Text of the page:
Federal financial regulatory agencies are clarifying that banks no longer have to take extra steps to track accounts for hemp-related businesses.
Before hemp and its derivatives were federally legalized under the 2018 Farm Bill, financial institutions were required to file suspicious activity reports (SARs) for accounts associated with the crop because it was a Schedule I controlled substance treated the same as marijuana.
But the Board of Governors of the Federal Reserve System, the Federal Deposit Insurance Corporation, the Financial Crimes Enforcement Network (FinCEN) and the Office of the Comptroller of the Currency, as well as the Conference of State Bank Supervisors, issued a statement on Tuesday updating banks on the legal status of hemp.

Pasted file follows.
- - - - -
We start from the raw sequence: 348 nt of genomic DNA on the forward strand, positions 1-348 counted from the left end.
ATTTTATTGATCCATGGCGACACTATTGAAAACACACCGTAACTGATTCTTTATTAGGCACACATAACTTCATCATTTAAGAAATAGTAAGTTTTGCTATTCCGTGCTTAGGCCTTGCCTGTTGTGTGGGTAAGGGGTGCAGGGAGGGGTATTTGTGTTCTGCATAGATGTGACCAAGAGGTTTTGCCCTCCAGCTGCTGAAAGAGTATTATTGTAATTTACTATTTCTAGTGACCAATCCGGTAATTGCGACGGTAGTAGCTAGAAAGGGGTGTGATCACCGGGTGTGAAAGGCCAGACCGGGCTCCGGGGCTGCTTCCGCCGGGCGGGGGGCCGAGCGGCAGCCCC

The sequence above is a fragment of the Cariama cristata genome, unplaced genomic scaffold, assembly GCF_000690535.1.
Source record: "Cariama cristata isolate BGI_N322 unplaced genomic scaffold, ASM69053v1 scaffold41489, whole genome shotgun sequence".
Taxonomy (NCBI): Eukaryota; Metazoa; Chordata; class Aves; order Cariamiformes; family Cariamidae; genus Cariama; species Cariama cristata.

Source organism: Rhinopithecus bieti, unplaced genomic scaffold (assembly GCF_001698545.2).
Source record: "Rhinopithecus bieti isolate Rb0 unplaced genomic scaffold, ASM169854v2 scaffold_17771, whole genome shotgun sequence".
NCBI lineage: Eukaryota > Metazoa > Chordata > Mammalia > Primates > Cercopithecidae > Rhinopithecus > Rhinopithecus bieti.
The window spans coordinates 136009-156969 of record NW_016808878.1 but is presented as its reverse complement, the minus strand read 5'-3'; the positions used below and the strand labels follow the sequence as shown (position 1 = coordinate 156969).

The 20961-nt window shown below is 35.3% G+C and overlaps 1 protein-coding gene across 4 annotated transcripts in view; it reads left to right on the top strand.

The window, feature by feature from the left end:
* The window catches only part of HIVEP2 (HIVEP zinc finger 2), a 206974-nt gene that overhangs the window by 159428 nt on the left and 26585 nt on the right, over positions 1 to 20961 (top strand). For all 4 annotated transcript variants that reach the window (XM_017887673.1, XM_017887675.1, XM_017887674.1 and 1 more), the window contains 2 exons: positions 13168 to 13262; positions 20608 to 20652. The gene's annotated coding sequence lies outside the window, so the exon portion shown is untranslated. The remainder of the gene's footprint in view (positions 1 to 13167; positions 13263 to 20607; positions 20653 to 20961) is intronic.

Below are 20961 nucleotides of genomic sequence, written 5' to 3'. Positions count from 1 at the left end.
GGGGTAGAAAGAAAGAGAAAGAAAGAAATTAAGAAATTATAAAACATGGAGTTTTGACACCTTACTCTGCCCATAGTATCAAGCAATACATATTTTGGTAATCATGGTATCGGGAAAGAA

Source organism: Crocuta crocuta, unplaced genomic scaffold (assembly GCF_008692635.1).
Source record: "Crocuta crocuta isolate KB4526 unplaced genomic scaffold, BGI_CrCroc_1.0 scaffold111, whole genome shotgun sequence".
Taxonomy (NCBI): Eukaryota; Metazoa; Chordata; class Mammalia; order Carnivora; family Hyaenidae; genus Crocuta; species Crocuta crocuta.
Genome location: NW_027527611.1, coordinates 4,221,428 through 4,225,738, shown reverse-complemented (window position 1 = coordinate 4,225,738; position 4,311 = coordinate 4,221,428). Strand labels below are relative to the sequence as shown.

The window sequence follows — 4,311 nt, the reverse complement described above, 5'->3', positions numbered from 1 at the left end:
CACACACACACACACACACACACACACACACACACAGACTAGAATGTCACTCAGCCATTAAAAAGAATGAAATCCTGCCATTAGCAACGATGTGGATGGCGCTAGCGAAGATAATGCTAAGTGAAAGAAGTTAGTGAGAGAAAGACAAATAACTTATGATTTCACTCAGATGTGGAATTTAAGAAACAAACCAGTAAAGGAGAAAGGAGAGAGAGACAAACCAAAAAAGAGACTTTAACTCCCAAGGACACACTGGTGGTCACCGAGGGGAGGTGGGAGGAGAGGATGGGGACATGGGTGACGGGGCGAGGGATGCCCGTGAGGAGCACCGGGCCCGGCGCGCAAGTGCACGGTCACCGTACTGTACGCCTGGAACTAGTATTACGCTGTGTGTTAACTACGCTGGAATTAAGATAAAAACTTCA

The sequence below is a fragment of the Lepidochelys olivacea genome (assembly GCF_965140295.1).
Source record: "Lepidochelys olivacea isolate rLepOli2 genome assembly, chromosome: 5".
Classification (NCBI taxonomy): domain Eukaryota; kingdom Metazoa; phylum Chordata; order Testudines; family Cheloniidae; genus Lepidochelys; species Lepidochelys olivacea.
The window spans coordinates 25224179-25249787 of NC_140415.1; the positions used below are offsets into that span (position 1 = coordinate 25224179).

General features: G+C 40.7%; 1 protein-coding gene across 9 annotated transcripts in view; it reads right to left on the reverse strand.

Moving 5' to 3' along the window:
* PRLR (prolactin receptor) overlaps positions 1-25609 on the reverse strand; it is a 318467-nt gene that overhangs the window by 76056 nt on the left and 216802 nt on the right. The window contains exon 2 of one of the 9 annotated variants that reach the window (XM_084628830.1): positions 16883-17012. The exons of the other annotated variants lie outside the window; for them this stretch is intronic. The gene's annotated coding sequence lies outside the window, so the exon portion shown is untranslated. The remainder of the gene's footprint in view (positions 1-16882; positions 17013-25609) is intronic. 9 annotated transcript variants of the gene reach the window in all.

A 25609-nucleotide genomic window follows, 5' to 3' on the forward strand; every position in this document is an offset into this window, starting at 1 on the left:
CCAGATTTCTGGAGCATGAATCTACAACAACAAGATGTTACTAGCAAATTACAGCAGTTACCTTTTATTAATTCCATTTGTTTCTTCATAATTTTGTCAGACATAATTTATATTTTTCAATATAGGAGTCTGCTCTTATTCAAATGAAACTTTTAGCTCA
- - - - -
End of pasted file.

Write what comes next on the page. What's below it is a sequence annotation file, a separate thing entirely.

— Federal Reserve (@federalreserve) December 3, 2019
“Because hemp is no longer a Schedule I controlled substance under the Controlled Substances Act, banks are not required to file a Suspicious Activity Report (SAR) on customers solely because they are engaged in the growth or cultivation of hemp in accordance with applicable laws and regulations,” the memo states. “For hemp-related customers, banks are expected to follow standard SAR procedures, and file a SAR if indicia of suspicious activity warrants.”
In essence, the financial agencies said that while banks…